Mack is the London-based independent art and photography publishing house founded in 2010 by Michael Mack. He has written, designed, edited and produced nearly 500 titles including some of the defining art books of the past 20 years. In 2012 Mack Books established the First Book Award, a photography publishing prize open to photographers who have not previously had a book published by a third-party publishing house in order to support emerging photographers.
With his wealth of knowledge and great taste in books, we asked Michael to share a handful of his most-prized publications. Featured is the work of Bernd + Hilla, an exhibition catalogue and a book about the life of publishing.
Hermann Hesse: Das Glasperlenspiel (The Glass Bead Game)
Hesse’s dedication of this book to “the Journeyers to the East” raised the hairs on my teenage arms in the way a scrolling band of yellow text receding into an image of deep space does for younger generations. I own almost a dozen copies, but only of this edition of the book – the 1974 Penguin Modern Classics edition of the 1960 translation from Hesse’s original 1943 manuscript. It is not valuable – you can find it online for pennies. The abstract cover design, a detail from a Paul Klee painting, is barely compelling and doubtless the translation by Richard and Clara Winston was the finest of its time, but these were not factors in this book defining my teenage years.
I now cringe at my ardent pretentiousness but can see how Hesse’s tale of mystical monks playing an arcane game in search of self-discovery appealed to my earnest younger self. It led me to what another of my favourite writers, Italo Calvino, referred to as “the existential… search for lightness as a reaction to the weight of living”. All this does not explain why I feel compelled to buy every copy I encounter in my trawls through secondhand book shops.
Bernd + Hilla Becher: miscellaneous collected bookworks
The Bechers’ didactic art and teaching practice influenced a generation of highly successful German artists. It is their extensive range of identically designed books that embody their rigorous approach of objectively documenting disappearing architectural typologies. I return to these books more often than any others on my shelves and they would be my first pick for a desert island.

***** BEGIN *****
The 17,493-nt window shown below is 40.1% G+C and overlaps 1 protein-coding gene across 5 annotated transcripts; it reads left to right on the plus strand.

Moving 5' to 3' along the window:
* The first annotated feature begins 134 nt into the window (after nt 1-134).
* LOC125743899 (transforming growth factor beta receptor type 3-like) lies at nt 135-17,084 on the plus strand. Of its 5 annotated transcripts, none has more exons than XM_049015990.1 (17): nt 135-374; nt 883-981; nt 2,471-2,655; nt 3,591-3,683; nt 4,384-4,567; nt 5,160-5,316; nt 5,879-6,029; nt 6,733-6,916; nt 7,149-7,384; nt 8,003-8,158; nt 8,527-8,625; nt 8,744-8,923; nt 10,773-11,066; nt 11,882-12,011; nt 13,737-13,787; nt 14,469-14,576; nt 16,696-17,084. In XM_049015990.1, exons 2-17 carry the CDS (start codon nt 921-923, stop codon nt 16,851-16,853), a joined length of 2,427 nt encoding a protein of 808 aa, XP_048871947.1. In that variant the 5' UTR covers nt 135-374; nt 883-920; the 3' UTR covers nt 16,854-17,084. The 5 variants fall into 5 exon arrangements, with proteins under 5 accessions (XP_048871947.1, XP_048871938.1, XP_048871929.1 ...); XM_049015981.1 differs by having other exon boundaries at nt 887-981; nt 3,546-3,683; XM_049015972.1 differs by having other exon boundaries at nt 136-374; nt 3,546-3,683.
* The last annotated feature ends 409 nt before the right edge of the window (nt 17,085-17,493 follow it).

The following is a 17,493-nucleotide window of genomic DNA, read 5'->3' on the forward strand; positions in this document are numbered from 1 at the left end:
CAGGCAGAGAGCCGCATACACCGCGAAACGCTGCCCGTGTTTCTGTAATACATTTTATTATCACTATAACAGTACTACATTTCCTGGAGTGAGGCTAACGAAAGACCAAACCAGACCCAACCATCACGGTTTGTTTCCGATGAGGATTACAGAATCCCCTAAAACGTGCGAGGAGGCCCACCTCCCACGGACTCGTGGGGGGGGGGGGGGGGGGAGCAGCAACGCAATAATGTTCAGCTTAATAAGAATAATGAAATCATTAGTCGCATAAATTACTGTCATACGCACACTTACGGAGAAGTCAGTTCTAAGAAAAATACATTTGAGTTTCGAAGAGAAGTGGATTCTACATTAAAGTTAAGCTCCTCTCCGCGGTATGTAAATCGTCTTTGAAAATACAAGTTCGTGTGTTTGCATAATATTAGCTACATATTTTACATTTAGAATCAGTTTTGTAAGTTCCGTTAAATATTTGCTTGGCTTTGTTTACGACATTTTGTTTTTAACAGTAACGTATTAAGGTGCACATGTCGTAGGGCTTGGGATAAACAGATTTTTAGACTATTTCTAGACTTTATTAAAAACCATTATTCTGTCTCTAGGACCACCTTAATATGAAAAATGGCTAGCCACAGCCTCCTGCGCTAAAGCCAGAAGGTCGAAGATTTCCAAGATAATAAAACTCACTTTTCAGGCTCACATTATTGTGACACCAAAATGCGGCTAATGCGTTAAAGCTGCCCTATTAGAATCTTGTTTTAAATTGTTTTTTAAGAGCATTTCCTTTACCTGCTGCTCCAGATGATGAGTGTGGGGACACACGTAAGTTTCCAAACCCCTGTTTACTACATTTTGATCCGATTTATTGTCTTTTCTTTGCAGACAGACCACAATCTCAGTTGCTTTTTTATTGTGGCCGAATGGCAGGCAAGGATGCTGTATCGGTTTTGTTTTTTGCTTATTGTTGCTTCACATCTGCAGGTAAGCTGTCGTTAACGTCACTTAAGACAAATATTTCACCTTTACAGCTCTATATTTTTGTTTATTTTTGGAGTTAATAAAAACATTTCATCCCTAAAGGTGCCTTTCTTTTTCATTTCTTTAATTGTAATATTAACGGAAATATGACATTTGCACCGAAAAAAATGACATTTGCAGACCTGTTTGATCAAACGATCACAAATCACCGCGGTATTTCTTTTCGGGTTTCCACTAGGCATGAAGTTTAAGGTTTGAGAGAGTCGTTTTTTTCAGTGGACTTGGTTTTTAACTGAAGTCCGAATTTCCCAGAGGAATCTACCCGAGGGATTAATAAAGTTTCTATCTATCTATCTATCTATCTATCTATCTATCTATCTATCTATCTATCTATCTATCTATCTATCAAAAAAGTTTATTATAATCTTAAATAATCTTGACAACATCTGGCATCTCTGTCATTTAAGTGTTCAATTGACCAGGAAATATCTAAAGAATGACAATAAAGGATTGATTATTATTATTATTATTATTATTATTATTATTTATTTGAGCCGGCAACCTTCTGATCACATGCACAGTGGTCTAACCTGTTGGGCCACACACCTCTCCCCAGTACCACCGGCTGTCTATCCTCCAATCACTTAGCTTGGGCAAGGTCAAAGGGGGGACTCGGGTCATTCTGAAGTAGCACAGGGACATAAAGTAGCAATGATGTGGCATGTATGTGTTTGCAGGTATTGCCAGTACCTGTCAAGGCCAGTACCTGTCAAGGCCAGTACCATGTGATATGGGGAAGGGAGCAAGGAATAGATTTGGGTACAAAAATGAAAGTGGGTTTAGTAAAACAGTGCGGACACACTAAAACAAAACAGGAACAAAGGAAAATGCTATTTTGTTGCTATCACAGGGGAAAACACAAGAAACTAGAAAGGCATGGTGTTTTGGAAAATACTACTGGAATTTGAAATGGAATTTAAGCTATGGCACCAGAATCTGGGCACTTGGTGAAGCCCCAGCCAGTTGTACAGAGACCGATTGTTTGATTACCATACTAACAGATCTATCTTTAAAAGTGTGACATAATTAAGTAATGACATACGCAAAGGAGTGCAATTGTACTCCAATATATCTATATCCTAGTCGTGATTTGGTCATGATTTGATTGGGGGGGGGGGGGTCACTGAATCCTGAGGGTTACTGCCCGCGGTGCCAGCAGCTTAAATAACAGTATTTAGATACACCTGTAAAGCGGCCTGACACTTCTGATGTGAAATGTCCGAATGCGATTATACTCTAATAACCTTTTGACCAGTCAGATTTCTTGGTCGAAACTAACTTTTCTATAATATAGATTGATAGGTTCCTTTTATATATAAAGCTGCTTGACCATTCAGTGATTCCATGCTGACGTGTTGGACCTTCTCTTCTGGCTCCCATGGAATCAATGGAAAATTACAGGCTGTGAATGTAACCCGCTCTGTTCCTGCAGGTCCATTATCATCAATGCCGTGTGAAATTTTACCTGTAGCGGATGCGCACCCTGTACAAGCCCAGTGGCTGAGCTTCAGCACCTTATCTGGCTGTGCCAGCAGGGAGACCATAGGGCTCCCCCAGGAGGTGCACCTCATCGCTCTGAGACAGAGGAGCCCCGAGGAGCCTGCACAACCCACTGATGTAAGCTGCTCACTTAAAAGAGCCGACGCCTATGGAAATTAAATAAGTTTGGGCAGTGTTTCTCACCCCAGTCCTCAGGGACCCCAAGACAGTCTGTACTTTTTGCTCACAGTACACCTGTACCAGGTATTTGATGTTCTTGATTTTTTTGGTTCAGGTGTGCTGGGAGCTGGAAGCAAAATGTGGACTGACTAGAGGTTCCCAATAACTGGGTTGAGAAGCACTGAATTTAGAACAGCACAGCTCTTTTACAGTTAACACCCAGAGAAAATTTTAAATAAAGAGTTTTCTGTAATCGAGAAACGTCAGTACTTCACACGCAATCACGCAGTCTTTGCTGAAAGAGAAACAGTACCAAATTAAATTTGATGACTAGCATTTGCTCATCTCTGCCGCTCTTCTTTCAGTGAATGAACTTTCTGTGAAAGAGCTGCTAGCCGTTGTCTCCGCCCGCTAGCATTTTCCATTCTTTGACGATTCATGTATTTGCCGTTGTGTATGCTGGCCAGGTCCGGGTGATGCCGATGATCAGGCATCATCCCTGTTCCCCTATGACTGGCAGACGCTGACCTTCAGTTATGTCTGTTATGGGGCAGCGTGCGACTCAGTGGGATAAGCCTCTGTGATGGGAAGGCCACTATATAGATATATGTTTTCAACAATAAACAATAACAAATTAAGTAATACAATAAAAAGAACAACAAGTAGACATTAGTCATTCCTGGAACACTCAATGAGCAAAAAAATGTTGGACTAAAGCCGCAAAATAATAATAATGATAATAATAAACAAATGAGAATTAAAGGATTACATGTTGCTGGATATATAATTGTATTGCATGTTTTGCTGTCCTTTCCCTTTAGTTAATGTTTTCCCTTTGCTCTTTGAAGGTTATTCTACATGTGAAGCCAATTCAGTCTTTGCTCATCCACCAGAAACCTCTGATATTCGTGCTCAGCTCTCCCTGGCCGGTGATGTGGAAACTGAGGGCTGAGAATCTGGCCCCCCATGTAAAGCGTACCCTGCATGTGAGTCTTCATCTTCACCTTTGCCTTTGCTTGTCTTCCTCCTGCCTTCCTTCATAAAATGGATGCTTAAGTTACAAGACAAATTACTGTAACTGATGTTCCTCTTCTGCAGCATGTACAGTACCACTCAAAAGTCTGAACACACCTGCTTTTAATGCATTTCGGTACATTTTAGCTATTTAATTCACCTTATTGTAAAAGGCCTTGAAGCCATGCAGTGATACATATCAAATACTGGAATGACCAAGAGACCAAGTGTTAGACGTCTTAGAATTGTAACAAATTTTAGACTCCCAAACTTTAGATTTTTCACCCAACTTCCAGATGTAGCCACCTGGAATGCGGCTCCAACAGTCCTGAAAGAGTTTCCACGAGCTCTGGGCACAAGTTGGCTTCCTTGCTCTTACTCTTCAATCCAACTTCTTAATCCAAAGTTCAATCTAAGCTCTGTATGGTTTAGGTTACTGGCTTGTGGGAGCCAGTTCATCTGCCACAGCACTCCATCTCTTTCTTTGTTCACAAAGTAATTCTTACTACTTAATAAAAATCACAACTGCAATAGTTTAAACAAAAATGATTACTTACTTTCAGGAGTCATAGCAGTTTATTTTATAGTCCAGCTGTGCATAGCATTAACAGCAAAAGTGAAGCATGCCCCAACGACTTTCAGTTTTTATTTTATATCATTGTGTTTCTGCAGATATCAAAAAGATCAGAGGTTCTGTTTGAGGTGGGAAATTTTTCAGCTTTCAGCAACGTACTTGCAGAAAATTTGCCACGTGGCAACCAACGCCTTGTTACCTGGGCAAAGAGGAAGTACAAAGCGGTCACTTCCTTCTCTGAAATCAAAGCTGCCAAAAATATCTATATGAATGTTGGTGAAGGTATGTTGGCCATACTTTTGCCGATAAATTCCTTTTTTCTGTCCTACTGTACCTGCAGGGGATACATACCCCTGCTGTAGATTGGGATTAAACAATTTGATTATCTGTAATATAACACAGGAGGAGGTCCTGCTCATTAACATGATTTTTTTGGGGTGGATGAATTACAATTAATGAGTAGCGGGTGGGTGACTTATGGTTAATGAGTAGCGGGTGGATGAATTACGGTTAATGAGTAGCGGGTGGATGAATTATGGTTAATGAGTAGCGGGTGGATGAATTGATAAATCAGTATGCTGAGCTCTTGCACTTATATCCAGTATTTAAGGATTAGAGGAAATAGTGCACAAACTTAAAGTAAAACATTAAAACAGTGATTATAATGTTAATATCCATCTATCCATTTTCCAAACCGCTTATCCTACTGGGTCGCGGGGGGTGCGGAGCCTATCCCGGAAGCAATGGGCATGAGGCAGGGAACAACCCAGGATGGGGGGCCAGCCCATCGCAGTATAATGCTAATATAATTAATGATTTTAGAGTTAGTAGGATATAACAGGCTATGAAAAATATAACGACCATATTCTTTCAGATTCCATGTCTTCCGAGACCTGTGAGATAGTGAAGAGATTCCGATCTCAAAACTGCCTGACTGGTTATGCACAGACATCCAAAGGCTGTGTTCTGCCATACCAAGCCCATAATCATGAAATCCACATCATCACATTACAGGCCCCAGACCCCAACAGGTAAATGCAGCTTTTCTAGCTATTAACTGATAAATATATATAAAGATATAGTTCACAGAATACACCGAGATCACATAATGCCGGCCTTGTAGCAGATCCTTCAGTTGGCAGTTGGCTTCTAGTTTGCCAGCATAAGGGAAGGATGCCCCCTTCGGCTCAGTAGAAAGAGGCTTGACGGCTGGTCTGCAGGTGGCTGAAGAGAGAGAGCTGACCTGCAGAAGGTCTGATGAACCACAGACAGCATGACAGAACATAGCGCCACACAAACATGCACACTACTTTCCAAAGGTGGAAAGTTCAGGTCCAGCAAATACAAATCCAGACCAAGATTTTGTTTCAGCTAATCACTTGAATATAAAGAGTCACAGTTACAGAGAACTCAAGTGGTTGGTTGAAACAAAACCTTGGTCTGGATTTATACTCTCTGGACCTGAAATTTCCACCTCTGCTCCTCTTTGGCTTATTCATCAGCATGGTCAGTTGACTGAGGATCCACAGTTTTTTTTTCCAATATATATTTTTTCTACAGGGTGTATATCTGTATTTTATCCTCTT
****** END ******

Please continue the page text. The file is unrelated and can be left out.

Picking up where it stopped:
Takashi Homma: New Documentary
This 2012 book by brilliant Japanese publisher Super Labo changed my mind about what is possible with an exhibition catalogue. Bringing together a very particular thread of Takashi Homma’s work, the book manages to build a history of his practice through a smart and vibrant combination of those images in various guises – the actual pictures, details and installation views – to offer an immersive experience for the reader.
Michael Schmidt: Waffenruhe (Cease-Fire)
I could choose from a number of Michael Schmidt books but this, his 1987 magnum opus, in many ways defines the space in which I work. An unassuming paperback book combining an eclectic array of seemingly disconnected portraits, landscapes and still lifes, Waffenruhe offers a compelling poetry of personal history within the broad context of Germany just prior to unification.
Roberto Calasso: The Art of the Publisher
I am fortunate to do what I do and this slim erudite volume wonderfully encapsulates the possibilities of such a professional life, one in which the ultimate aim is that “all books published by a certain publisher could be seen as links in a single chain, or segments in a serpentine progression of books, or fragments in a single book”.
Sophie Calle: And so forth
If my task here was to choose one artist of the past decade it would be Sophie Calle. Her work is complex, intelligent, self-deprecating and humorous, and succeeds in the distinct modes of book and gallery installation. In recent years she has worked on her books with the stellar French designer and publisher Xavier Barral and this catalogue is one of their recent projects, which gives a real sense of the ambitious range of her practice
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- Tom Galle’s internet-based practice captures your attention in a few seconds, scrolling through your feed
- “Fear and desire for connection and the blocks to it”: artist Martine Syms on her exhibition Grand Calme
- “Go, go, go”: how DIA messed with design theory, only to improve it
- Watch the trailer for the Don't Hug Me I'm Scared, the television show
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- Swedish design studio Amanda & Erik avoid the tropes of minimalist, Scandinavian design in their practice
- You know that great feeling of popping a spot? You'll get that from Sophie Koko Gate's new animation
- Studio Hyte's identity for iiii Magazine examines the characteristics of type, code and interaction on the web